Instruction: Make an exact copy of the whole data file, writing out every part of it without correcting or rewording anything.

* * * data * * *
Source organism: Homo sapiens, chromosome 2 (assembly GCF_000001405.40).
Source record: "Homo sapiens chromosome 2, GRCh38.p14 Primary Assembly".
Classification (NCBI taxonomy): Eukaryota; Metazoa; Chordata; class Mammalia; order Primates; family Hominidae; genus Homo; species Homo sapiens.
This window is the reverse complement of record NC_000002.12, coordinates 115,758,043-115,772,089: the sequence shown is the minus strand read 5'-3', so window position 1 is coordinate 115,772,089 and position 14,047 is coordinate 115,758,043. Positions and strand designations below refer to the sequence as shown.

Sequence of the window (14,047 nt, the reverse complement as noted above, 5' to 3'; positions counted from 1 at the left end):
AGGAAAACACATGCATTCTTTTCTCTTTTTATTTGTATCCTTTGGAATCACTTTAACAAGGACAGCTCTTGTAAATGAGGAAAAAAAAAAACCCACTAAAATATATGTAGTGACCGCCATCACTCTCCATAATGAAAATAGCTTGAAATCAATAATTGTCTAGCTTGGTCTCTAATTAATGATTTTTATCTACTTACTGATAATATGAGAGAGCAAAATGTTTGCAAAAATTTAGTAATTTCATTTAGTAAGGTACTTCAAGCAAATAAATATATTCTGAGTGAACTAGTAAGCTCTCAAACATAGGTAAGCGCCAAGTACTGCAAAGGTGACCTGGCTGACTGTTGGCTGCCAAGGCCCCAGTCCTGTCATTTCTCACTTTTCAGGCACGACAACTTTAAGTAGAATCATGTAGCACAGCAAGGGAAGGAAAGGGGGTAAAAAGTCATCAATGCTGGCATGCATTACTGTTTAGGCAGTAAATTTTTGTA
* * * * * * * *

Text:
Source organism: Homo sapiens, chromosome 2 (assembly GCF_000001405.40).
Source record: "Homo sapiens chromosome 2, GRCh38.p14 Primary Assembly".
Classification (NCBI taxonomy): Eukaryota; Metazoa; Chordata; class Mammalia; order Primates; family Hominidae; genus Homo; species Homo sapiens.
This window is the reverse complement of record NC_000002.12, coordinates 115,758,043-115,772,089: the sequence shown is the minus strand read 5'-3', so window position 1 is coordinate 115,772,089 and position 14,047 is coordinate 115,758,043. Positions and strand designations below refer to the sequence as shown.

Sequence of the window (14,047 nt, the reverse complement as noted above, 5' to 3'; positions counted from 1 at the left end):
AGGAAAACACATGCATTCTTTTCTCTTTTTATTTGTATCCTTTGGAATCACTTTAACAAGGACAGCTCTTGTAAATGAGGAAAAAAAAAAACCCACTAAAATATATGTAGTGACCGCCATCACTCTCCATAATGAAAATAGCTTGAAATCAATAATTGTCTAGCTTGGTCTCTAATTAATGATTTTTATCTACTTACTGATAATATGAGAGAGCAAAATGTTTGCAAAAATTTAGTAATTTCATTTAGTAAGGTACTTCAAGCAAATAAATATATTCTGAGTGAACTAGTAAGCTCTCAAACATAGGTAAGCGCCAAGTACTGCAAAGGTGACCTGGCTGACTGTTGGCTGCCAAGGCCCCAGTCCTGTCATTTCTCACTTTTCAGGCACGACAACTTTAAGTAGAATCATGTAGCACAGCAAGGGAAGGAAAGGGGGTAAAAAGTCATCAATGCTGGCATGCATTACTGTTTAGGCAGTAAATTTTTGTA